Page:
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Old August 2, 2012, 06:22 AM   #36
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apparently Ruger couldn't decide what to put on their guns because mine says .45 caliber
That's because with a cylinder change, you can fire .45 ACP...

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I know the proper name is just .45 Colt, and its listed that way in the manuals,
My Hornady 4th edition lists the cartridge as "45 Long Colt", page 637...
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Old August 2, 2012, 06:31 AM   #37
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yeah i know that i was just crackin some wise.
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Old August 2, 2012, 06:51 AM   #38
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Here's a box of .45 Long Colt...>

...sort of :-)

From the January 1991 issue of Guns & Ammo magazine. I found this in the "Handgunning" page by Wiley Clapp, (page 17).

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Old August 2, 2012, 07:15 AM   #39
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I say it just to get peoples panties in a twist, this is again another example of people worring about silly things in the grand sceme of life......So what! Who cares what you call it?, When you die is everyone around you going to say ( He was such a good man, he always went around correcting people when the called it long Colt, boy he made the world a better place.) No I dont think that going to happen. People just need to mind there own business and stop getting into other peoples business. Education is one thing but beating a dead horse is another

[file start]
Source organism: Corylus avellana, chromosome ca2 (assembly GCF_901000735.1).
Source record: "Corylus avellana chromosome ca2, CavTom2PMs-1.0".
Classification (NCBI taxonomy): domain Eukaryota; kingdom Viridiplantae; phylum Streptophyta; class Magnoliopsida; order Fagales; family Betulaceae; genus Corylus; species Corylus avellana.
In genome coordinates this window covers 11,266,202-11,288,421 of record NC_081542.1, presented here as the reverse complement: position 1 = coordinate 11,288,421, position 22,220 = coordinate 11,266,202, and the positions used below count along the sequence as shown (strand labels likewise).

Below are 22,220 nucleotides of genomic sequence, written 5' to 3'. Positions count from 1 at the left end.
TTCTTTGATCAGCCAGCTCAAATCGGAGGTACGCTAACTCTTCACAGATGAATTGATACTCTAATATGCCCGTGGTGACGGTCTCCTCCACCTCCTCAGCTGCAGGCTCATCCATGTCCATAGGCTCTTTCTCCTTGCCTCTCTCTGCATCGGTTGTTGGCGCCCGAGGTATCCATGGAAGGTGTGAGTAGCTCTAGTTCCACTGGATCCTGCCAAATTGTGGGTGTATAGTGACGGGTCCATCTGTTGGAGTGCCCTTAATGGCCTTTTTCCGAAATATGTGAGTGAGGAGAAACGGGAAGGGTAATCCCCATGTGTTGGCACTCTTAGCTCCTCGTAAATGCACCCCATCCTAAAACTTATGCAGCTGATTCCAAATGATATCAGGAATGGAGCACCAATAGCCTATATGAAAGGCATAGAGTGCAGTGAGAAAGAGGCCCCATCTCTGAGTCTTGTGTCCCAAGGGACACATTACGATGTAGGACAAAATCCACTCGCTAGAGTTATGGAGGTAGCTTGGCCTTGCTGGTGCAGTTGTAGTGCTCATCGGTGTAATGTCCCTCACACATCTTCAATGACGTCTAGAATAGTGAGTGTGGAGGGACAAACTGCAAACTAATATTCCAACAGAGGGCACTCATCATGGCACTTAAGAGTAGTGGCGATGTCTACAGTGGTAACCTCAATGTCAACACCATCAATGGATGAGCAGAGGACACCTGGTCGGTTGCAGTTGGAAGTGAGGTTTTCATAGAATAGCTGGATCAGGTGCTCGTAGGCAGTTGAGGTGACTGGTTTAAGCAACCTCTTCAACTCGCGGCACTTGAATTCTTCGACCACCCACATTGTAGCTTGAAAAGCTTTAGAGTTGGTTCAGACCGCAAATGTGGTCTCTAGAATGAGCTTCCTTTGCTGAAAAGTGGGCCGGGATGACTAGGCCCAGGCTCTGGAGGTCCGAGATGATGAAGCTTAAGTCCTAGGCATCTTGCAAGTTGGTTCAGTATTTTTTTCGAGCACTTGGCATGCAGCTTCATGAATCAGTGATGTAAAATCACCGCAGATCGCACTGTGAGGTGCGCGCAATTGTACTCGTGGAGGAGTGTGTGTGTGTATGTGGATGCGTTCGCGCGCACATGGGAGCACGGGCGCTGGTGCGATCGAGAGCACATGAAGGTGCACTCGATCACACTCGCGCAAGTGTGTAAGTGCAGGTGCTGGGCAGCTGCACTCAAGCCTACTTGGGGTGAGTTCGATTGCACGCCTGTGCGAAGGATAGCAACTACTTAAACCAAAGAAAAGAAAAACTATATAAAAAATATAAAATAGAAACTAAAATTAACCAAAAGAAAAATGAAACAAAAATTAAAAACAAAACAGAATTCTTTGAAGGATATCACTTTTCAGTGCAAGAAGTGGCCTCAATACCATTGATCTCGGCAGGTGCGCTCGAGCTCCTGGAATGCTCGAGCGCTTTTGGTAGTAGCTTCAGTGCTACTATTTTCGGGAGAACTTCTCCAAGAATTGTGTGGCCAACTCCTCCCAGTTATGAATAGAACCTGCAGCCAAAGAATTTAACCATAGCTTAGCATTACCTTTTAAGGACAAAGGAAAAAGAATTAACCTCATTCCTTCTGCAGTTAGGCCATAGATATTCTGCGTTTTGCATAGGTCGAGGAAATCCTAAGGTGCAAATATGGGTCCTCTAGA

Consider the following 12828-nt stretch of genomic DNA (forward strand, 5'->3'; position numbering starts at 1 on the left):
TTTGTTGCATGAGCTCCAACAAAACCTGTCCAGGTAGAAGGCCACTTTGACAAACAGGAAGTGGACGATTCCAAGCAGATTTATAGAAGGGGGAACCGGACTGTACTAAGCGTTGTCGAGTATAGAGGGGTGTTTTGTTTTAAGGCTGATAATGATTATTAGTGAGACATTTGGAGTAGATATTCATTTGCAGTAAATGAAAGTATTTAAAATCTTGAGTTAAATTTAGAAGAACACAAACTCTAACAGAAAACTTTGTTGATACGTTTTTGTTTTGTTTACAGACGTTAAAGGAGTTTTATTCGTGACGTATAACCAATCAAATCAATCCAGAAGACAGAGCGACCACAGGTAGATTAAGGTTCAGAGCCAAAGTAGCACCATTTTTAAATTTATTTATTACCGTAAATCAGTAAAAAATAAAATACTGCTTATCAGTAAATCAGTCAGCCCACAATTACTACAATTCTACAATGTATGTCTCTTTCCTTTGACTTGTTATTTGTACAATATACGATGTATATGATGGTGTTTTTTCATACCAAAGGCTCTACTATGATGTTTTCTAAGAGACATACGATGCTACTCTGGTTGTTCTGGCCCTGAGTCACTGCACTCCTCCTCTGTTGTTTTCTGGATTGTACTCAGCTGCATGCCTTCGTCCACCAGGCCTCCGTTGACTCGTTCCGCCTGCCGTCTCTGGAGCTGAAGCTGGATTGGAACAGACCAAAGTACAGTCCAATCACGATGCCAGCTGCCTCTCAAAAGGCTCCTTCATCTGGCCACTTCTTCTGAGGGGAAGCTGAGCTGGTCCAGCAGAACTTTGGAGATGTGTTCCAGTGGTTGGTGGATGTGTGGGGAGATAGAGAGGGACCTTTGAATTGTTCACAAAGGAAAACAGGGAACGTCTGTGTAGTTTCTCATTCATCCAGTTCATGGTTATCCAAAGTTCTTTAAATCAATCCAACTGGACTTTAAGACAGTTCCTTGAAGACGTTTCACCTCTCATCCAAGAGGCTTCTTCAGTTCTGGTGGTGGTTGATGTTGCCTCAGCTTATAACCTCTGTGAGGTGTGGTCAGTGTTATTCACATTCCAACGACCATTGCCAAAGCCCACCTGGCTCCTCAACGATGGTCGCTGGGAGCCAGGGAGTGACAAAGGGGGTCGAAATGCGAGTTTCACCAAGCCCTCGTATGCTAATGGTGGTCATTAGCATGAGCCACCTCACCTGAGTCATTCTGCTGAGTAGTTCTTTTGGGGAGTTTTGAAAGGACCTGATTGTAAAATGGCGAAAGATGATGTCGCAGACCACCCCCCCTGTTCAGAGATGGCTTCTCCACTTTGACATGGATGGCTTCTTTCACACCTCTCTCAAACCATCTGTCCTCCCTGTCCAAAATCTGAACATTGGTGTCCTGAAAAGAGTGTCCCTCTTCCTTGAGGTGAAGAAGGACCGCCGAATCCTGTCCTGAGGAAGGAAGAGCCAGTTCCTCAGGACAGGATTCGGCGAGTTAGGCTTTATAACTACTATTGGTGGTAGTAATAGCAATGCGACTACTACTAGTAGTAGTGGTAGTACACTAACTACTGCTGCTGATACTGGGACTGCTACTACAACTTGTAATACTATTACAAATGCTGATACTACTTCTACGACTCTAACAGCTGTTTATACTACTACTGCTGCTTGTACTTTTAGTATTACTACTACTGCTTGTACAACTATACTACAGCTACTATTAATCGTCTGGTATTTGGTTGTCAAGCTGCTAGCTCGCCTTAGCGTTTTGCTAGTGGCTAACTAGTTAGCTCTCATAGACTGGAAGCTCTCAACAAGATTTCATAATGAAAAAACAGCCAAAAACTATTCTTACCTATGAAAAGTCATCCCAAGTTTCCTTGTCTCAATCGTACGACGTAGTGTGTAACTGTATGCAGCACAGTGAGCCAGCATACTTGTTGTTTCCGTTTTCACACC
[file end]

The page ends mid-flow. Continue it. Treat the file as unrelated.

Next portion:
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Old August 2, 2012, 08:16 AM   #40
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I bet you call a cotton swab a "Q-Tip", facial tissue a "Kleenex", and an analgesic tablet an "Aspirin" too, don't you!
Yea. I'm just a troublemaker.

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Old August 2, 2012, 09:38 AM   #41
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I don't think I have ever heard of any of those terms before...

But, I THINK these are what you're talking about...

Spun cotton gathered on a stick.

Non-laid, low durability pulp paper product.

non-prescription acetasalasylic non-steroidal anti-inflamatory


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Old August 2, 2012, 12:09 PM   #42
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Smith & Wesson has an interesting way of addressing another cartridge. On the side of the barrel of my wife's nifty little 351C .22 Magnum snubbie is stamped ".22 M.R.F. Ctg." Never mind that all the ammo I buy for it says "22 WMR."
Quote:
That's been a common trick in the firearms industry for well over 100 years.
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That's interesting to know. Seems unnecessarily petty. I just checked the side of my Detective Special and it says, ".38 Special Ctg., " which supports your point and/or perhaps shows that the competitors gave up and agreed on 38 Spl. to stop confusing the public.
S&W calls it "MRF" because it is a 22 Magnum RimFire ctg which is specific enough, the ammo maker calls it that because Winchester developed it. Often you will see 270 240 and 30-30 refered to as "cal name" followed by "WCF" which stands for Winchester CenterFire because they developed these cals. S&W developed many cals and Colt refused to put the name "S&W" on their guns, because they didn't want to adverstise for their competitor or to cause people to think that they had to buy the ammo from Winchester or S&W or whatever. So if you look at the old Marlins, none are marked "38 WCF" or "30 WCF" but rather 38-40, 30-30, etc.